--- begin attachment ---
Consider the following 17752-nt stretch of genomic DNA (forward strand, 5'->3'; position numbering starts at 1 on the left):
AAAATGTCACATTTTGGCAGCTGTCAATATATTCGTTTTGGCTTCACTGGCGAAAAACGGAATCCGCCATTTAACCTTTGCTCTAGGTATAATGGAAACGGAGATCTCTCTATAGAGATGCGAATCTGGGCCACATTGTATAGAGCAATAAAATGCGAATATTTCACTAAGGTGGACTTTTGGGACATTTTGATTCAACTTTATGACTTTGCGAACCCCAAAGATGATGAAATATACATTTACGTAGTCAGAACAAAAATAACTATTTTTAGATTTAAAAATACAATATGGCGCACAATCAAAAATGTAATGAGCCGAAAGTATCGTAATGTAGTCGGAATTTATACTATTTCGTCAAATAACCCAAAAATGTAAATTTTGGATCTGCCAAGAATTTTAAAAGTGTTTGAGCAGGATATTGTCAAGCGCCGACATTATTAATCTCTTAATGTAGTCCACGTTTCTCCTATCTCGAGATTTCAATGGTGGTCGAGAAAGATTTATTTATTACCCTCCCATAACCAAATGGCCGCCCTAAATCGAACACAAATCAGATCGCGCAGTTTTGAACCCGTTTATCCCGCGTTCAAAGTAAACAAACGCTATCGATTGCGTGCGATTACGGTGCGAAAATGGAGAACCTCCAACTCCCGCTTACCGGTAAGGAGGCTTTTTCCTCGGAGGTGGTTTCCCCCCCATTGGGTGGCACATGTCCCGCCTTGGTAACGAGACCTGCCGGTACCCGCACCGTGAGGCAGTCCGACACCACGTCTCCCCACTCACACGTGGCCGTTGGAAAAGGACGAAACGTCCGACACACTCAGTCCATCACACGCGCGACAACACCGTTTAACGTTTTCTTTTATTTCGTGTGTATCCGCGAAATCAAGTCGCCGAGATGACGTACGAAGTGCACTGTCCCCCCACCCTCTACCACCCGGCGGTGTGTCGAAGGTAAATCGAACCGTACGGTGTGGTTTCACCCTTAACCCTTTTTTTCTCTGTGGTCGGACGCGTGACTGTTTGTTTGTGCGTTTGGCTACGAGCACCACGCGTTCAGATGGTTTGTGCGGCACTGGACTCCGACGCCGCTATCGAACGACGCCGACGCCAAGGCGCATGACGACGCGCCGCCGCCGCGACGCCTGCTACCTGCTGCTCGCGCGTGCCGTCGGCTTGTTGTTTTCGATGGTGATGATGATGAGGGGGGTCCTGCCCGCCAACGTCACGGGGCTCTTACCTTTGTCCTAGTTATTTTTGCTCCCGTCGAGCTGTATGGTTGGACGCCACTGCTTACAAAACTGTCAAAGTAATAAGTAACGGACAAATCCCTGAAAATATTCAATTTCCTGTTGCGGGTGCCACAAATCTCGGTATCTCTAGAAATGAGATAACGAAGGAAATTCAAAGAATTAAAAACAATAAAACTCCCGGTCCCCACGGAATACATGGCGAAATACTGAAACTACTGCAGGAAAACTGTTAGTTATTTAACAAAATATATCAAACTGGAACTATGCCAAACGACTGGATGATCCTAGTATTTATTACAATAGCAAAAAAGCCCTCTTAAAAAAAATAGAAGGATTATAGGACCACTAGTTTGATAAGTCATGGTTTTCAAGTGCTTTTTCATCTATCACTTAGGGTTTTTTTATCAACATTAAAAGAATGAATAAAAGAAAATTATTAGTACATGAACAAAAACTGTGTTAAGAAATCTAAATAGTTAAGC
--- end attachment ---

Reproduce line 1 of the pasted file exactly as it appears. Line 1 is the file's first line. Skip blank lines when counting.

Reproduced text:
Consider the following 17752-nt stretch of genomic DNA (forward strand, 5'->3'; position numbering starts at 1 on the left):